At this time, the aquatic restoration program is considering hand harvesting only. However, depending on the situation at any particular property, including the density of the EWM population there, the partnership may consider conducting DASH. DASH removal does require a permit from the DNR.
Lake property owners looking to do more to help with the AIS problem on Minocqua and Kawaguesaga can contact the association at 715-356-1149 or go to http://minocquakawaga.org for more information. The website will also detail progress as information becomes available.
Because EWM can fragment easily, and one fragment can create an entirely new stand of EWM, when property owners find it floating near docks, piers or swim platforms, it is a good idea to remove those fragments or clumps and dispose of them properly.
Once removed, property owners may use them for compost if they so choose. EWM and other invasive species attract nutrients from the lakes they invade, making them very useful as compost. Alternatively, Aquatic Plant Management will remove the weeds from the lake and bring them to their disposal site.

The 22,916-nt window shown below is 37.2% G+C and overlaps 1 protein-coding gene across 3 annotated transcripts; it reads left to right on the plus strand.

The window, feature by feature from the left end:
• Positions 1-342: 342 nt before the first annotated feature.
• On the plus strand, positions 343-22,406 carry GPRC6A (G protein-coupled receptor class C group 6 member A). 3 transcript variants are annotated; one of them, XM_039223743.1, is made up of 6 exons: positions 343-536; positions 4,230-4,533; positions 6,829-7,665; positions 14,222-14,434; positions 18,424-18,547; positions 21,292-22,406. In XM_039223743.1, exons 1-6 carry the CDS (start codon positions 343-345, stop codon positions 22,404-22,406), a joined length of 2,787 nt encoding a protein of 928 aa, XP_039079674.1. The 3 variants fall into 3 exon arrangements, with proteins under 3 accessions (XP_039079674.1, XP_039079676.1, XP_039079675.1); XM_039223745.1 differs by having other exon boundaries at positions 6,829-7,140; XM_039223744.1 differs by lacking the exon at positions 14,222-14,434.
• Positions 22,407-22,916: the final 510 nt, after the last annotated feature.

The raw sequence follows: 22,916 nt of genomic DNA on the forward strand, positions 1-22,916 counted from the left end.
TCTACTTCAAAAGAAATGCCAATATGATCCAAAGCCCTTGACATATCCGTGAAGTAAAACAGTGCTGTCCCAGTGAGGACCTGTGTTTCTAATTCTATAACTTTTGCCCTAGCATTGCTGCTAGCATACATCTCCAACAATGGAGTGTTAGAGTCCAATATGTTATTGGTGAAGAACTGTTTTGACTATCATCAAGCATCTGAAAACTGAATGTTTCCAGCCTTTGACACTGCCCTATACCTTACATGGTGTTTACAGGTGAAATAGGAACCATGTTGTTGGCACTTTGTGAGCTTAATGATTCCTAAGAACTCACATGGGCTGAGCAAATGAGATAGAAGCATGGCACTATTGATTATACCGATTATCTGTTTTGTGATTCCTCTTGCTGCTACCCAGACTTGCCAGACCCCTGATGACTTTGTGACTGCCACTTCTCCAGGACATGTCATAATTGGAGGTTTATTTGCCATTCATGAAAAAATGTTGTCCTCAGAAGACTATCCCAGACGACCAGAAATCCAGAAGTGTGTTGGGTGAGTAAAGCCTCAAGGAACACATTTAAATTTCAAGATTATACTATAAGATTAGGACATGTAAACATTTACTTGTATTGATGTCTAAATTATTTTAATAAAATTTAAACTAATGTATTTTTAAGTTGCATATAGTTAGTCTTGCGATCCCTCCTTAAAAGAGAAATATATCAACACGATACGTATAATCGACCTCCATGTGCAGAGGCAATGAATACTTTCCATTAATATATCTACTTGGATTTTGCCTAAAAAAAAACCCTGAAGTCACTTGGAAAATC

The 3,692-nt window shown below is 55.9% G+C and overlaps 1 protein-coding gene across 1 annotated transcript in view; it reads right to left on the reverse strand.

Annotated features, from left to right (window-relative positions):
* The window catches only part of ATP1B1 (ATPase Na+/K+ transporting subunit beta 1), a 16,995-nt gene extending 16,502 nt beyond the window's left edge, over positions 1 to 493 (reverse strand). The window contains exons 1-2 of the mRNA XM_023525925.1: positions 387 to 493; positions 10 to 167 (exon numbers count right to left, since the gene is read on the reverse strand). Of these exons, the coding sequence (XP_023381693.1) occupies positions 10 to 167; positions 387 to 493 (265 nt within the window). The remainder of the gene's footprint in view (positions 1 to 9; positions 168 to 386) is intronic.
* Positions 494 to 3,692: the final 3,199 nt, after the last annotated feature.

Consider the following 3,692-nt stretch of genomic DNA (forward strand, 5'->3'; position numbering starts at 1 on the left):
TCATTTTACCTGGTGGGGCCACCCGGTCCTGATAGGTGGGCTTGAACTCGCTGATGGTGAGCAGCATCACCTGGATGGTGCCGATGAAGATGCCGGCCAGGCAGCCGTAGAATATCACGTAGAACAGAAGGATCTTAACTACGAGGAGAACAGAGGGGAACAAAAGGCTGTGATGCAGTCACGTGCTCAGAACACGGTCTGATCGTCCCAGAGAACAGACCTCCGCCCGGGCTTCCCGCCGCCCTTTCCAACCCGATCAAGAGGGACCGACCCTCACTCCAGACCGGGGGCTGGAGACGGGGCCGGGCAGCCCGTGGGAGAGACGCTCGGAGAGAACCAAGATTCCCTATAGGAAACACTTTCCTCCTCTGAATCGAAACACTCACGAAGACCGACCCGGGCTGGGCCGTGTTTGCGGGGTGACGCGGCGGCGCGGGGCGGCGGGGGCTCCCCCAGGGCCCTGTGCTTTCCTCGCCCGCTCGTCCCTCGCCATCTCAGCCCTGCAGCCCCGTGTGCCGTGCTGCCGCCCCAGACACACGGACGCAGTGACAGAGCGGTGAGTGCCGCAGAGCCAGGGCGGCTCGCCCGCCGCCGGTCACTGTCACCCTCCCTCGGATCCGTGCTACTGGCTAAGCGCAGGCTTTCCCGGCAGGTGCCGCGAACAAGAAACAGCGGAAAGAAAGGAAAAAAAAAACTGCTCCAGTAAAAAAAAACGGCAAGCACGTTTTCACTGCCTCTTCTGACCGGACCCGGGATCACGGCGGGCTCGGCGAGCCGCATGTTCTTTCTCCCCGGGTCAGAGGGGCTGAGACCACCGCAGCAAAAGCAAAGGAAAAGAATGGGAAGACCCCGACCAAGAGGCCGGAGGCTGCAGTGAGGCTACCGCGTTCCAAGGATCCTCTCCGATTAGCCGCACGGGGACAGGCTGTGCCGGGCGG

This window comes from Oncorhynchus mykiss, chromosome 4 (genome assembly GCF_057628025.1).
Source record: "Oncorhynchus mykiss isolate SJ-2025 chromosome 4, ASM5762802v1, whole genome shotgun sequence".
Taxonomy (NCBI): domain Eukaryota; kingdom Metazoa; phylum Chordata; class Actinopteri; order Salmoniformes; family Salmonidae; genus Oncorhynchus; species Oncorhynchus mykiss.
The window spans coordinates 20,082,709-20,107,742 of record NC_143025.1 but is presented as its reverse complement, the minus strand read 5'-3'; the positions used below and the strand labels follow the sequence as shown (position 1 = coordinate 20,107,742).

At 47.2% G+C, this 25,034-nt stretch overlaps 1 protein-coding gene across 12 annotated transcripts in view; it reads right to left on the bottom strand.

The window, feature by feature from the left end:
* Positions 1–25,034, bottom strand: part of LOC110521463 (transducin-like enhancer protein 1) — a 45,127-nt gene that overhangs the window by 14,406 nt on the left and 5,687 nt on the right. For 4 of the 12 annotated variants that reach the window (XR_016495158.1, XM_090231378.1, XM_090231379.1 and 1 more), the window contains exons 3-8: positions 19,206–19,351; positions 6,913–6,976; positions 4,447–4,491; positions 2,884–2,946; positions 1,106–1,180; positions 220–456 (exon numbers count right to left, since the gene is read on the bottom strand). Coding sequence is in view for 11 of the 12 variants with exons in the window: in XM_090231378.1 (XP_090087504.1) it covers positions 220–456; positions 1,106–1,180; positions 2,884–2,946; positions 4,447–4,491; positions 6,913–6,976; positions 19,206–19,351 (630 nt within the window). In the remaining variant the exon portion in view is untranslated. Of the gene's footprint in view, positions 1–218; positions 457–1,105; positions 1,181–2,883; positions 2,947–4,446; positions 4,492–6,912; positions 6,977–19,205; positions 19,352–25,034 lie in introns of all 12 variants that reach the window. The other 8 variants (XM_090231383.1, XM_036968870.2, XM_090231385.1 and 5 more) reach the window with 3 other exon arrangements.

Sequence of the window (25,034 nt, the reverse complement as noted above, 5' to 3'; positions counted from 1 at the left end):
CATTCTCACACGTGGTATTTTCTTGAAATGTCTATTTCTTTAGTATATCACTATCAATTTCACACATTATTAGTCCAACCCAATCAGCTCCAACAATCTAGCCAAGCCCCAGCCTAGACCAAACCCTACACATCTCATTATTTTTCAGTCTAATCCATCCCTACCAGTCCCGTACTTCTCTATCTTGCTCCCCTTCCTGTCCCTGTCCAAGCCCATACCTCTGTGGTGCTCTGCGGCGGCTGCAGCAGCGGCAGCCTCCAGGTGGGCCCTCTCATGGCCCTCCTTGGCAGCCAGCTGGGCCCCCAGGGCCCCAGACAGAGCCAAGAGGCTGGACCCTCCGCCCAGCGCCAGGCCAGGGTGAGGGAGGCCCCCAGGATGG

Services will be scheduled on a first-come, first-served basis, McFerrin said, so those interested in EWM removal should get their estimate scheduled sooner rather than later. The Minocqua/Kawaguesaga Lake Protection Association will handle invoicing and billing based on dive logs received from Aquatic Plant Management.
Beckie Gaskill may be reached via email at [email protected]